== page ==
The 10thVirginia Infantry was formed from volunteer companies recruited in Rockingham, Shenandoah, Page and Madison counties.
The 10th Virginia received its baptism of fire at 1ST Manassas. The unit wintered near Manassas Junction before being transferred in April 1862 to Stonewall Jackson’s army. Assigned a position in Jackson’s old division, the 10th Virginia fought in all the major battles in Virginia, including Cedar Mountain where it lost heavily. Posted at Martinsburg, the 10th missed the Battle of Sharpsburg.
At Chancellorsville they took part in Jackson’s attack against the Federal Eleventh Corps, losing nearly a third of their number. Assigned to Stewarts’ brigade, the regiment fought at Gettysburg, joining in on the unsuccessful assault on Culp’s Hill.
In 1864 the unit fought at both the Wilderness and Spotsylvania and at the latter was almost entirely captured at the angle. The survivors joined General Early in his campaign against Washington and were with him in his failed defenses of the Valley in 1864, fighting at Winchester, Fisher’s Hill and Cedar Creek.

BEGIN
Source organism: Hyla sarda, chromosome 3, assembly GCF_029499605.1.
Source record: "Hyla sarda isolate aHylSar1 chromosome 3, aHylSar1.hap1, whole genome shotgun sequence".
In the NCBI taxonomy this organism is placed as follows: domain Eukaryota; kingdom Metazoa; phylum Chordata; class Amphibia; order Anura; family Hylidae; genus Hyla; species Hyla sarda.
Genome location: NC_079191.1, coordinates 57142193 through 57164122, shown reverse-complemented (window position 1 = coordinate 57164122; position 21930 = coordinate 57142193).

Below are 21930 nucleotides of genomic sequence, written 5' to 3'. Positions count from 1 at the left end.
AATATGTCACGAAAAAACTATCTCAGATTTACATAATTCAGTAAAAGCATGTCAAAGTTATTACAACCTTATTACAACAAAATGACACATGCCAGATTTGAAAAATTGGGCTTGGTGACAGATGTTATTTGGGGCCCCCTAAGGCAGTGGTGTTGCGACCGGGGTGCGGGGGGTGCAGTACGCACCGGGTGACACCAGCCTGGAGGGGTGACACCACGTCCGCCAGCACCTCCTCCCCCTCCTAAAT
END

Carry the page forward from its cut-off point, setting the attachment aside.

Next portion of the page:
The several dozen survivors of the regiment were transferred from the valley to the Petersburg trenches, where they participated in the Army of Northern Virginia’s last offensive against the Federals at Fort Stedman.
When Grant broke the Confederate lines at Petersburg the 10th Virginia retreated west along with the rest of Lee’s army
On April 12th, 1865 at the surrender ceremonies which were conducted with dignity and decorum, about a dozen men of one of Lee’s most stalwart regiments stacked arms for the last time. Under the command of Lt. Miller, they surrendered their arms, but not their Flag. Refusing to hand over their flag lt. Miller stuffed the regiment’s cherished old banner, which bore on it the names of so many bloody battles, inside his faded jacket and carried it home to the Valley of Virginia.
The sprit of the 10th Virginia survivors would continue to live on in the hearts and minds of those who served it. The story of the old regiment would be told and retold to children and grandchildren and even great grandchildren and it yet lives to be retold once more…
Taken from: 10th Virginia Infantry
By: Terrence V. Murphy